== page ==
Hill strug­gles in loss to In­di­ans

Dodgers coaches think emo­tions may have got­ten the best of the pitcher.

Los Angeles Times - - SPORTS - By Andy McCullough andy.mccullough@la­times.com Twit­ter: @McCul­loughTimes

CLEVELAND — Rich Hill stomped into the Dodgers dugout, flung his glove against the bench and dis­ap­peared from sight. He made this fu­ri­ous march twice in Thurs­day’s 12-5 loss to the In­di­ans.

Once, af­ter the first in­ning, when he threw 40 pitches and dumped his team in a three-run hole. And again, af­ter the sec­ond in­ning, when he gave up two more runs. Then he watched from the bench as the game dis­ap­peared from reach in the fifth.

In all, Hill was charged with seven runs. He cost his club a chance for a sweep as a six-game win­ning streak was ended. Hill had not given up that many runs in one out­ing in seven years. His de­scent to­ward medi­ocrity, af­ter dis­play­ing such ca­pa­bil­ity in 2016, dis­gusted him.

“It’s not fun to go out there and suck,” Hill said. “So I’ve got to get some bet­ter re­sults next time.”

The de­ba­cle height­ened scru­tiny of Hill’s per­for­mance in 2017. Signed to a three-year, $48-mil­lion con­tract in the win­ter, Hill has been be­set by blis­ters and mad­dened by in­con­sis­tency. He has yet to pitch in the sixth in­ning this sea­son. His earned-run av­er­age in­flated to 5.14 on Thurs­day.

The out­ing spawned a con­flict­ing ar­ray of ex­pla­na­tions. Man­ager Dave Roberts sug­gested that Hill strug­gled to main­tain fo­cus on each pitch as he boiled with in­ten­sity.

Hill down­played that no­tion, and at­trib­uted his trou­ble to in­suf­fi­cient ex­e­cu­tion, par­tic­u­larly with his curve­ball. Pitch­ing coach Rick Hon­ey­cutt stressed that Hill has ironed out his me­chan­i­cal glitches, but con­ceded some­thing could be up­set­ting Hill’s equi­lib­rium.

“If you let your emo­tions get too high, then it can run the op­po­site way,” Hon­ey­cutt said. “Some peo­ple need to have that cer­tain edge, but also the edge can also get things mov­ing in the wrong di­rec­tion some­times.”

Away from the field, Hill ex­udes po­lite­ness, armed with a goofy sense of hu­mor and a cu­rios­ity about the world. On the mound, he be­comes a far more ag­i­tated fig­ure, snarling and swear­ing through his out­ings. He of­ten can laugh about the trans­for­ma­tion. On Thurs­day, Roberts won­dered whether emo­tion played a role in the calamity.

“I think Rich is ul­tra­com­pet­i­tive, and I think [that some­times is a] detri­ment to him­self,” Roberts said. “Where he’s throw­ing the base­ball well, and he makes one bad pitch, and he tries to get back to per­fec­tion. It com­pounds it­self. … I love the fight, but some­times, yeah, you’ve got to keep his emo­tions at bay, or tem­per him.”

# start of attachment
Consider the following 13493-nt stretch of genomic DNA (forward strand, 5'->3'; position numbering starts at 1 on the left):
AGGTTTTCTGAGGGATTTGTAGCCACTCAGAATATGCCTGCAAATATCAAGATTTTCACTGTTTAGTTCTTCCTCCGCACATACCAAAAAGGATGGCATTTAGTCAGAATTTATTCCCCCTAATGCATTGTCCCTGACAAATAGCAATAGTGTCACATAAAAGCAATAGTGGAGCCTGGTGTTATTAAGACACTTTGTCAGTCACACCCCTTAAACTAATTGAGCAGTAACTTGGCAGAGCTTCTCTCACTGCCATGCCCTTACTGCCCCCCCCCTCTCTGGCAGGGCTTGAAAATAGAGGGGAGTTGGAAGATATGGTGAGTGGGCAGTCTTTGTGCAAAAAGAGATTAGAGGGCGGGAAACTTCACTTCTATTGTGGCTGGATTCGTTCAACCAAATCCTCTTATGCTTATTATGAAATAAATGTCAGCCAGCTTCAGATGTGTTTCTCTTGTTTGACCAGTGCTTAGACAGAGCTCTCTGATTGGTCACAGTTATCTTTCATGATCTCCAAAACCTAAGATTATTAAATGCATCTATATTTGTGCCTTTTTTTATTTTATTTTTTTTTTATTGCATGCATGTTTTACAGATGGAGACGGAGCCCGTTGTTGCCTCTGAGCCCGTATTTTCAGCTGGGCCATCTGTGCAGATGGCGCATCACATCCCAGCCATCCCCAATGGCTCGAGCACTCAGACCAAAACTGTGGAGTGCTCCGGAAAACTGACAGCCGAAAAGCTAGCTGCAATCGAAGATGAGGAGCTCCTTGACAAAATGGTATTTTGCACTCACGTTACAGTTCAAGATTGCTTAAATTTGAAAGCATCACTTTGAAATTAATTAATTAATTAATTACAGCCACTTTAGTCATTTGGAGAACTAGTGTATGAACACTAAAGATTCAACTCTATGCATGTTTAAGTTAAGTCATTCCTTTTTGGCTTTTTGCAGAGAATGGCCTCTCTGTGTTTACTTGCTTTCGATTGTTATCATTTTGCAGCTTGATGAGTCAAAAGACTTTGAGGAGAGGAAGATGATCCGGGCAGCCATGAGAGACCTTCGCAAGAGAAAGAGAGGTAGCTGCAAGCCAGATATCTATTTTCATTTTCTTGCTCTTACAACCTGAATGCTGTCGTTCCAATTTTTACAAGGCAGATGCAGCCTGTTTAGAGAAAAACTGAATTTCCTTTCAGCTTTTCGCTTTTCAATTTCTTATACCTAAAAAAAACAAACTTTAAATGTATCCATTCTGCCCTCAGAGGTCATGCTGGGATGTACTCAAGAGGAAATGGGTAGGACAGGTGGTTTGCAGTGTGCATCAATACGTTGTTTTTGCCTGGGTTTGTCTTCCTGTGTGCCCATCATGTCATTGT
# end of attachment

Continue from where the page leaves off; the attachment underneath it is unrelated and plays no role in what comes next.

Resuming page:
On the of­fi­cial record, Hill pitched only four in­nings. But he re­turned for the fifth, af­ter a two-run homer by Chris Tay­lor in the fourth cut the Dodgers’ deficit to one. The team would never get closer.

Hill walked a bat­ter and gave up a sin­gle to an­other be­fore Ross Stripling sur­ren­dered a three-run homer to In­di­ans out­fielder Lon­nie Chisen­hall. Cleveland scored three more runs off Stripling in the sixth. Chris Hatcher yielded an­other home run in the seventh.

Roberts re­lied on Stripling and Hatcher be­cause Kenta Maeda was not avail­able. Maeda, the most re­cent ad­di­tion to the relief corps, threw a bullpen ses­sion Thurs­day morn­ing. He will make a spot start Sun­day in Cincinnati. The Dodgers in­tend to give all five of the starters an ex­tra day of rest.

And Hill will re­main in the ro­ta­tion — for one more turn, at least. Maeda can­not be con­sid­ered a re­li­able alternative. Shoul­der in­flam­ma­tion has felled Julio Urias. So the Dodgers still need Hill to con­trib­ute as a starter.

“It’s nec­es­sary for us to win a cham­pi­onship; he’s got to be good and be in the ro­ta­tion,” Roberts said. “He knows he’s got to get bet­ter. And he’s try­ing.”

Hill felt heart­ened by his pre­vi­ous out­ing, on June 9. He com­pleted five in­nings, and only one stretched into a marathon. Af­ter­ward, he men­tioned tech­ni­cal im­prove­ments that stream­lined his ap­proach to the plate and sharp­ened his com­mand. He could not re­cap­ture that form Thurs­day.

From the start, Hill op­er­ated un­der duress. He gave up a lead­off sin­gle on a 3-1 fast­ball. He gave up an­other sin­gle on a full-count fast­ball. Cleveland third base­man Jose Ramirez sin­gled on a 1-1 fast­ball to drive in a run. Hill loaded the bases when a curve­ball brushed the leg of slug­ger Ed­win En­car­na­cion. The un­wield­i­ness of the curve­ball forced Hill to lean on his fast­ball.

Hill edged to­ward an es­cape, but stum­bled with two outs. He is­sued a walk to catcher Roberto Perez, who has a .229 on-base per­cent­age. The night­mare ex­tended when rookie out­fielder Bradley Zim­mer beat Hill to the bag on an in­field sin­gle.

Down three runs, Hill let the sec­ond in­ning re­sem­ble the first. Af­ter a one-out sin­gle by out­fielder Daniel Robert­son, Ramirez roped a run-scor­ing dou­ble. Ramirez got caught try­ing to steal third base, but that was only a small re­prieve. En­car­na­cion clob­bered a 2-2 fast­ball for a home run with the bases empty.

The Dodgers lineup pulled the club back into con­tention. Cody Bellinger recorded his 18th homer of the sea­son with a solo shot in the fourth. Joc Ped­er­son and Yasiel Puig traded dou­bles in the fifth. Tay­lor bashed his two-run shot off In­di­ans starter Josh Tom­lin. A come­back ap­peared in reach — un­til Hill and Stripling frit­tered it away in the bot­tom of the in­ning.

Tony De­jak As­so­ci­ated Press

CLEVELAND’S LON­NIE CHISEN­HALL, cen­ter, is con­grat­u­lated af­ter he hit a three-run homer in the fifth in­ning against the Dodgers on Thurs­day. Ed­win En­car­na­cion and Car­los San­tana scored on the play.

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